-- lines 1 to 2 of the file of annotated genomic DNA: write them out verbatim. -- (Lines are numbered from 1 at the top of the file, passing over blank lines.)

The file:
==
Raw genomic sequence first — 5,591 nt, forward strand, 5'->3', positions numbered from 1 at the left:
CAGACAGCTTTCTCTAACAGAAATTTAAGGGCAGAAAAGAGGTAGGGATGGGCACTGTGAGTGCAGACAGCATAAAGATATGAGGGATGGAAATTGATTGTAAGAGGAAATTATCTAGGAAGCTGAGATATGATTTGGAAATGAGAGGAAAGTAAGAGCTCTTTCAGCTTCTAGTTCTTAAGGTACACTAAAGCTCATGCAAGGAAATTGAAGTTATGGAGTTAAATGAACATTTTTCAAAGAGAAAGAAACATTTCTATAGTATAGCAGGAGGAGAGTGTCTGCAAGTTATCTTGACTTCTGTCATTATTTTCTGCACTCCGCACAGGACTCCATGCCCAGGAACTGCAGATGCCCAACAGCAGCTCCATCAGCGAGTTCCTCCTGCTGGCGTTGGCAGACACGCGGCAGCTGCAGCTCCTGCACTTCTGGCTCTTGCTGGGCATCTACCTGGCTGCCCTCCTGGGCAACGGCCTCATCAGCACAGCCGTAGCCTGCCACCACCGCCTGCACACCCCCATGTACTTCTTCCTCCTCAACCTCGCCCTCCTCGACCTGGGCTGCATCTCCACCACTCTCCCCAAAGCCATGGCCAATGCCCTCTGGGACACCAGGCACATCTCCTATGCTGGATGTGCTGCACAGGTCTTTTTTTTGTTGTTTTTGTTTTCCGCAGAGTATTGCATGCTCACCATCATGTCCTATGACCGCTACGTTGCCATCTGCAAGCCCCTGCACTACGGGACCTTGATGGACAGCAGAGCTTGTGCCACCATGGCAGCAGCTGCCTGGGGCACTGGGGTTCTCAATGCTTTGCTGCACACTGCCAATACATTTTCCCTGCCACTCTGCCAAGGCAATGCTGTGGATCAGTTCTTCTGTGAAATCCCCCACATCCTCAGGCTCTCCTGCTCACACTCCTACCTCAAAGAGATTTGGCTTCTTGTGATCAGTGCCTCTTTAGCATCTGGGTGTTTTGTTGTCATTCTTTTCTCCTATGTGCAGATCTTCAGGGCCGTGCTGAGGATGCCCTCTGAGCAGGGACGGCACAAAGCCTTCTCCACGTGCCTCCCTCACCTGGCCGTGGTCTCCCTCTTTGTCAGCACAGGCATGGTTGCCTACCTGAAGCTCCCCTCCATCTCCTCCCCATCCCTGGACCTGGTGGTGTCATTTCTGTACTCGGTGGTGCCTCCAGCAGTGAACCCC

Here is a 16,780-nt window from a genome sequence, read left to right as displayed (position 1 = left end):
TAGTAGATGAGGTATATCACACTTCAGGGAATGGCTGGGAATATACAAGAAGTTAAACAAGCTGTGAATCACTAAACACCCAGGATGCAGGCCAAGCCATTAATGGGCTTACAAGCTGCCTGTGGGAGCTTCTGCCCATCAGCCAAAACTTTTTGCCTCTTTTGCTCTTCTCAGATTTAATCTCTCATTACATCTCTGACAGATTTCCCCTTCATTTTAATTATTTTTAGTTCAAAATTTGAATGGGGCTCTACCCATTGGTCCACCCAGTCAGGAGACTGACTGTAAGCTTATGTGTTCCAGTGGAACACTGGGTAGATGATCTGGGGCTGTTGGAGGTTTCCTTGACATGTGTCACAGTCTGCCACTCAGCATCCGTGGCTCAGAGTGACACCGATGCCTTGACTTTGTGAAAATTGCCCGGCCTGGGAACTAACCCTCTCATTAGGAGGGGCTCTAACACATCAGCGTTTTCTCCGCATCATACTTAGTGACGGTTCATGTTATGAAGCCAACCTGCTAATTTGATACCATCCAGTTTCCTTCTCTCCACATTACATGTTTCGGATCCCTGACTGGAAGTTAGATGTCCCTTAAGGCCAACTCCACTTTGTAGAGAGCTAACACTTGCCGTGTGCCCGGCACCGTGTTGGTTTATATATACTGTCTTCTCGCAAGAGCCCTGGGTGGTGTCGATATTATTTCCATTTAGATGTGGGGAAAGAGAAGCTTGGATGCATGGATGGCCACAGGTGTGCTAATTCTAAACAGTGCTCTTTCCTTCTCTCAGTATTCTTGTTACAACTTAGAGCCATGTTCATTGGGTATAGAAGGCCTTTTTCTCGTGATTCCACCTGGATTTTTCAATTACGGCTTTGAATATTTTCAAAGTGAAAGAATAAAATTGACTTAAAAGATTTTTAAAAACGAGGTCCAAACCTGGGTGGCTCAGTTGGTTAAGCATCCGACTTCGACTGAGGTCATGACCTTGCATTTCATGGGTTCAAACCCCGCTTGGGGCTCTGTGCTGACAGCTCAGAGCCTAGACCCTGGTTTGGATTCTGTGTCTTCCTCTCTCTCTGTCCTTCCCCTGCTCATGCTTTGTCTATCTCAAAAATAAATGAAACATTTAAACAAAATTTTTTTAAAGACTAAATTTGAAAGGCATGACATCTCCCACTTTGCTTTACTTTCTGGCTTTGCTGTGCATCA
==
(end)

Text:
Raw genomic sequence first — 5,591 nt, forward strand, 5'->3', positions numbered from 1 at the left:
CAGACAGCTTTCTCTAACAGAAATTTAAGGGCAGAAAAGAGGTAGGGATGGGCACTGTGAGTGCAGACAGCATAAAGATATGAGGGATGGAAATTGATTGTAAGAGGAAATTATCTAGGAAGCTGAGATATGATTTGGAAATGAGAGGAAAGTAAGAGCTCTTTCAGCTTCTAGTTCTTAAGGTACACTAAAGCTCATGCAAGGAAATTGAAGTTATGGAGTTAAATGAACATTTTTCAAAGAGAAAGAAACATTTCTATAGTATAGCAGGAGGAGAGTGTCTGCAAGTTATCTTGACTTCTGTCATTATTTTCTGCACTCCGCACAGGACTCCATGCCCAGGAACTGCAGATGCCCAACAGCAGCTCCATCAGCGAGTTCCTCCTGCTGGCGTTGGCAGACACGCGGCAGCTGCAGCTCCTGCACTTCTGGCTCTTGCTGGGCATCTACCTGGCTGCCCTCCTGGGCAACGGCCTCATCAGCACAGCCGTAGCCTGCCACCACCGCCTGCACACCCCCATGTACTTCTTCCTCCTCAACCTCGCCCTCCTCGACCTGGGCTGCATCTCCACCACTCTCCCCAAAGCCATGGCCAATGCCCTCTGGGACACCAGGCACATCTCCTATGCTGGATGTGCTGCACAGGTCTTTTTTTTGTTGTTTTTGTTTTCCGCAGAGTATTGCATGCTCACCATCATGTCCTATGACCGCTACGTTGCCATCTGCAAGCCCCTGCACTACGGGACCTTGATGGACAGCAGAGCTTGTGCCACCATGGCAGCAGCTGCCTGGGGCACTGGGGTTCTCAATGCTTTGCTGCACACTGCCAATACATTTTCCCTGCCACTCTGCCAAGGCAATGCTGTGGATCAGTTCTTCTGTGAAATCCCCCACATCCTCAGGCTCTCCTGCTCACACTCCTACCTCAAAGAGATTTGGCTTCTTGTGATCAGTGCCTCTTTAGCATCTGGGTGTTTTGTTGTCATTCTTTTCTCCTATGTGCAGATCTTCAGGGCCGTGCTGAGGATGCCCTCTGAGCAGGGACGGCACAAAGCCTTCTCCACGTGCCTCCCTCACCTGGCCGTGGTCTCCCTCTTTGTCAGCACAGGCATGGTTGCCTACCTGAAGCTCCCCTCCATCTCCTCCCCATCCCTGGACCTGGTGGTGTCATTTCTGTACTCGGTGGTGCCTCCAGCAGTGAACCCC